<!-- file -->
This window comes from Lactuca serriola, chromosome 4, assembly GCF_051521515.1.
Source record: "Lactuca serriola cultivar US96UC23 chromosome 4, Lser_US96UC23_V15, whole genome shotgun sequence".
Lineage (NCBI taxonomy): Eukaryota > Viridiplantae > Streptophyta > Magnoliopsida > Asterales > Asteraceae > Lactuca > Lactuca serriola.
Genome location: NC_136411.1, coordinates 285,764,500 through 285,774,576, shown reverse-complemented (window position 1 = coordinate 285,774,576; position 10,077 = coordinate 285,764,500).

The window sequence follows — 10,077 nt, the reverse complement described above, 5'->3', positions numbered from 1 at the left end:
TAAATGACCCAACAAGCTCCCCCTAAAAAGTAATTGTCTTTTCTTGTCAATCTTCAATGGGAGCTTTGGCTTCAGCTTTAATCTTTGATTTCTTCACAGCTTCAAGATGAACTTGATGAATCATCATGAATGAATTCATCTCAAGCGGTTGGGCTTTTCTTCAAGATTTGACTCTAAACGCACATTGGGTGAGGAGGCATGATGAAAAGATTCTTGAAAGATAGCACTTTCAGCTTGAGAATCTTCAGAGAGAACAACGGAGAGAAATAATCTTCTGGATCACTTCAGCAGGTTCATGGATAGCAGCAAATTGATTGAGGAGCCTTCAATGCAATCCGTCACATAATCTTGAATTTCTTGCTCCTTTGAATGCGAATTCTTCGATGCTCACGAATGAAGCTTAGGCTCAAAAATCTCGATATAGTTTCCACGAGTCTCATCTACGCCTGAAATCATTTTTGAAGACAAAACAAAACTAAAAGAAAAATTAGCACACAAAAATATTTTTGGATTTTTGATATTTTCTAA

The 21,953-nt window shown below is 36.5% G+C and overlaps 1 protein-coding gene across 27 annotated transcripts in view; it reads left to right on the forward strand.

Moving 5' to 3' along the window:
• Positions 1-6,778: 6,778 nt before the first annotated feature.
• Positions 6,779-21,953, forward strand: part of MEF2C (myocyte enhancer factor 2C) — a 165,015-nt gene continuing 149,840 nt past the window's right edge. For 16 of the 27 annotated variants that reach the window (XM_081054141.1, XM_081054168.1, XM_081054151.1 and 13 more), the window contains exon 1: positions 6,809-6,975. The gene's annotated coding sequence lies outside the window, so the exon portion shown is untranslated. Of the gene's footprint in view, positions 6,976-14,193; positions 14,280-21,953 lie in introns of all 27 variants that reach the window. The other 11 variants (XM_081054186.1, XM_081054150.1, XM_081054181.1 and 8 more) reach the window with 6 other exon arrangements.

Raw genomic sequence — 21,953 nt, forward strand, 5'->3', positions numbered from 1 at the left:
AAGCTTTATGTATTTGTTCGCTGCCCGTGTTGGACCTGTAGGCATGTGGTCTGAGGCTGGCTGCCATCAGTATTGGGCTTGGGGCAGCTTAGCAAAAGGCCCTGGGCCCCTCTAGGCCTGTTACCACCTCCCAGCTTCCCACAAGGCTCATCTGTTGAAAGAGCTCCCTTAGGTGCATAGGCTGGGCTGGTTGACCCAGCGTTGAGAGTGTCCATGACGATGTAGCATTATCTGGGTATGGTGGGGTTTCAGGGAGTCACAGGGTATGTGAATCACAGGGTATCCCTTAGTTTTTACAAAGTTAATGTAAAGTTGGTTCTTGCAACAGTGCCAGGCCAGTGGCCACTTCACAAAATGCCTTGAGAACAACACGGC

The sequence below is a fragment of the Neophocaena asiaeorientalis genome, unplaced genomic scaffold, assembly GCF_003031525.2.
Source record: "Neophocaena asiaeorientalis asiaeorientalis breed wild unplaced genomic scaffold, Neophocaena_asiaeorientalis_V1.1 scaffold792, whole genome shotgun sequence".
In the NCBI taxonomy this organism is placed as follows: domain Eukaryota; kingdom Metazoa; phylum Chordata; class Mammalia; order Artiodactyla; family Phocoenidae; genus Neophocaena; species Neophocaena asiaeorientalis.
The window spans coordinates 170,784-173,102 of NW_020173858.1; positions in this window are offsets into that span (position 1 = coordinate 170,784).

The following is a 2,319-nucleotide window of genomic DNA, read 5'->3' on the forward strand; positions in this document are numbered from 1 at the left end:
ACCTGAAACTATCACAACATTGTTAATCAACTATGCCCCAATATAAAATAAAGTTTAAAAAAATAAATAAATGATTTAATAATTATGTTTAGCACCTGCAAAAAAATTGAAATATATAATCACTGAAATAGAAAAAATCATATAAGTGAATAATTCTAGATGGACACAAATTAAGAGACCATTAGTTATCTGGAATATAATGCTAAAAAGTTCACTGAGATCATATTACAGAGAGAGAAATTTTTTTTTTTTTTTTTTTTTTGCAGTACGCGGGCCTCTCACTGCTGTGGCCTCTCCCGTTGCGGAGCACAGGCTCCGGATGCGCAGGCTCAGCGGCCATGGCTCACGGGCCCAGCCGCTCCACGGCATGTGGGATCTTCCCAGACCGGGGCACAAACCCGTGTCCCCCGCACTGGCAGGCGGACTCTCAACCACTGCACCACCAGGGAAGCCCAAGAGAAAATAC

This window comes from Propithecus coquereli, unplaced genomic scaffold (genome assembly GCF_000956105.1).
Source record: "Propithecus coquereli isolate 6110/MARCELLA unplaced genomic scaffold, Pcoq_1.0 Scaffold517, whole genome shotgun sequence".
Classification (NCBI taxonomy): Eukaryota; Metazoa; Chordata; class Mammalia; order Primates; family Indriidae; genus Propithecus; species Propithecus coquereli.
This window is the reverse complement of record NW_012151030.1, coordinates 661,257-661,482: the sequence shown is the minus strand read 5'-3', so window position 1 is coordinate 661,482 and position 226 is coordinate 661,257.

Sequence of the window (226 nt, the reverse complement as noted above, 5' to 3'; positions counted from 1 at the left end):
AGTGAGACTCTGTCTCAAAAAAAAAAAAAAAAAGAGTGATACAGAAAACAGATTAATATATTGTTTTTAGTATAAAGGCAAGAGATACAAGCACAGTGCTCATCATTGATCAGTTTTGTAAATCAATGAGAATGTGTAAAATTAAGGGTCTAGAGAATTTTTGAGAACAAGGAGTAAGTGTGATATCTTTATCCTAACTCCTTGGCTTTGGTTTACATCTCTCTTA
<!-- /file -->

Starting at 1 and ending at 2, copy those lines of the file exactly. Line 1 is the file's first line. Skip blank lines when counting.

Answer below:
This window comes from Lactuca serriola, chromosome 4, assembly GCF_051521515.1.
Source record: "Lactuca serriola cultivar US96UC23 chromosome 4, Lser_US96UC23_V15, whole genome shotgun sequence".